The anatomy of bee stingers could help lead to advancements in the emerging field of micro medical devices.
New research deconstructing the anatomy of a honeybee stinger could help pave the way for a future generation of miniaturised medical devices used for drug delivery in humans.
Recently published in the journal iScience, the high-resolution 3D deconstructions produced by UNSW Canberra researchers reveal the unique properties of the bee’s powerful defence mechanism, including the numerous barbs responsible for why the stinger is able to work its way deeper into the skin while pumping venom after stinging.
According to lead researcher, Associate Professor Sridhar Ravi, the autonomous delivery mechanism of the bee stinger has numerous characteristics that could help researchers develop small-scale and minimally intrusive medical devices in the future.
“We have never before produced images with this level of detail, and they have given us tremendous new insights into the functions of the bee stinger,” A/Prof. Ravi said. “Because of these clearer and more precise images, we have uncovered potential opportunities in medical micro drilling, micro-pumps and much more targeted drug delivery.”
Parts of the bee stinger. Image: Dr Fiorella Ramirez Esquivel.
A/Prof. Ravi said there is also the possibility of developing improved ‘anchoring’ methods that will allow medical devices or adhesive patches to hold onto the skin without the need for chemical adhesives which can cause irritation or be unviable on moist surfaces, like the inside of the body.
“Previous studies have shown that a bee stinger is very good at piercing skin with minimal force, but it is very hard to remove once it is embedded,” A/Prof. Ravi said. “This is a really useful property for medical devices that need to be very precisely inserted without damaging surrounding tissues.”
The 3D deconstructions have also led to the UNSW Canberra research team developing prototype devices that simulate a bee stinger’s unique piercing and pumping actions.
“A bee’s stinger must be able to firstly pierce skin without buckling, and it must safely detach and coordinate the muscular contractions that generate stinging,” said Dr Fiorella Ramirez Esquivel, the project’s other primary researcher. “This means both working itself deeper into tissue and pumping venom quickly and efficiently.”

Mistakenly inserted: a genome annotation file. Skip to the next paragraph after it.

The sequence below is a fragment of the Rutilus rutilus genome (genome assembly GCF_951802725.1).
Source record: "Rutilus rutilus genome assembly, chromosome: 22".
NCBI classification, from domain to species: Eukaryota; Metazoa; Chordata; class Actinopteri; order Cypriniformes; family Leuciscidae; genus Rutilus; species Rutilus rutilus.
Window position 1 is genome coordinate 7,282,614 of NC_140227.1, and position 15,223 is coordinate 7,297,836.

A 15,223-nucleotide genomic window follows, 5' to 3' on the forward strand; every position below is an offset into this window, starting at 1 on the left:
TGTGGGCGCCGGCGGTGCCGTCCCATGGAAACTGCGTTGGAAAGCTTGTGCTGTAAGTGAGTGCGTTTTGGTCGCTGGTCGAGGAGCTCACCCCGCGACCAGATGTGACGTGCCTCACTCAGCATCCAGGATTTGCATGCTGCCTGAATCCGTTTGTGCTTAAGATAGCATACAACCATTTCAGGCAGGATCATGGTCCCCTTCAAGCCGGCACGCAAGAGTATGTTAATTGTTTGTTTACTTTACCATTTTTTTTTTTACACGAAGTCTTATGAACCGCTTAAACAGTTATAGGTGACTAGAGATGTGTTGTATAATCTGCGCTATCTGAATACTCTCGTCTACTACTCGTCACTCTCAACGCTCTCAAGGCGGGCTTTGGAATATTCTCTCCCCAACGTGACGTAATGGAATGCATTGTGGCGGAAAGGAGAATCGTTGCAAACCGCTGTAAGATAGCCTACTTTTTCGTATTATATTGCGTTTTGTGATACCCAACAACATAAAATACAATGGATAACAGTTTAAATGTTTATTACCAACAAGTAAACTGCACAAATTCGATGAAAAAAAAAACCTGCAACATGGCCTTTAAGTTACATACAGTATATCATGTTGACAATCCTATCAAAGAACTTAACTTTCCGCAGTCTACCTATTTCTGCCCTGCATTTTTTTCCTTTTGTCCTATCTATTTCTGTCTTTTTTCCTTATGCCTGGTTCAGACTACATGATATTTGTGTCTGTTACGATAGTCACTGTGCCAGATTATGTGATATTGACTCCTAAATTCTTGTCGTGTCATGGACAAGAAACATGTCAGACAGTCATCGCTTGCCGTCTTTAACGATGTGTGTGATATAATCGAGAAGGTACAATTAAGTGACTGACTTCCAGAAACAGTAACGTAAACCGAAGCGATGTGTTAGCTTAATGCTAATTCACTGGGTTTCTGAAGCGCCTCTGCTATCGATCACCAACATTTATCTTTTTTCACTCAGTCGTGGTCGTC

Dr Ramirez Esquivel said because a bee stinger is so small – just approximately 2mm in length – the research team had to use a combination of techniques to observe the stinger and decode how it works.
“[The 3D de-constructions] have been fantastic because they allowed us to 3D print the whole stinger and blow it up to a scale where we can move all the parts around to figure out how they work together,” Dr Ramirez Esquivel said. “High-speed filming the stinger in action was also a significant challenge, but it has been instrumental in understanding how it functions.”
A close up of the bee stinger piercing parts. Image: Dr Fiorella Ramirez Esquivel.
Dr Ramirez Esquivel said that understanding the evolution of the bee’s stinger is a great example of how we can make progress by learning more about other animal and plant species.
“Bee stingers are incredibly complex structures with numerous moving components that also happen to be incredibly effective and efficient at what they do,” Dr Ramirez Esquivel said. “The more we look into it, the more we find amazing intricacies related to how it does its job.”
The researchers say they are excited by the potential of different bio-inspired designs in medicine.
“As advanced manufacturing makes strides in what it is possible for us to make, natural materials like the insect cuticle will become more and more relevant to the design of soft robots and microdevices,” Dr Ramirez Esquivel said.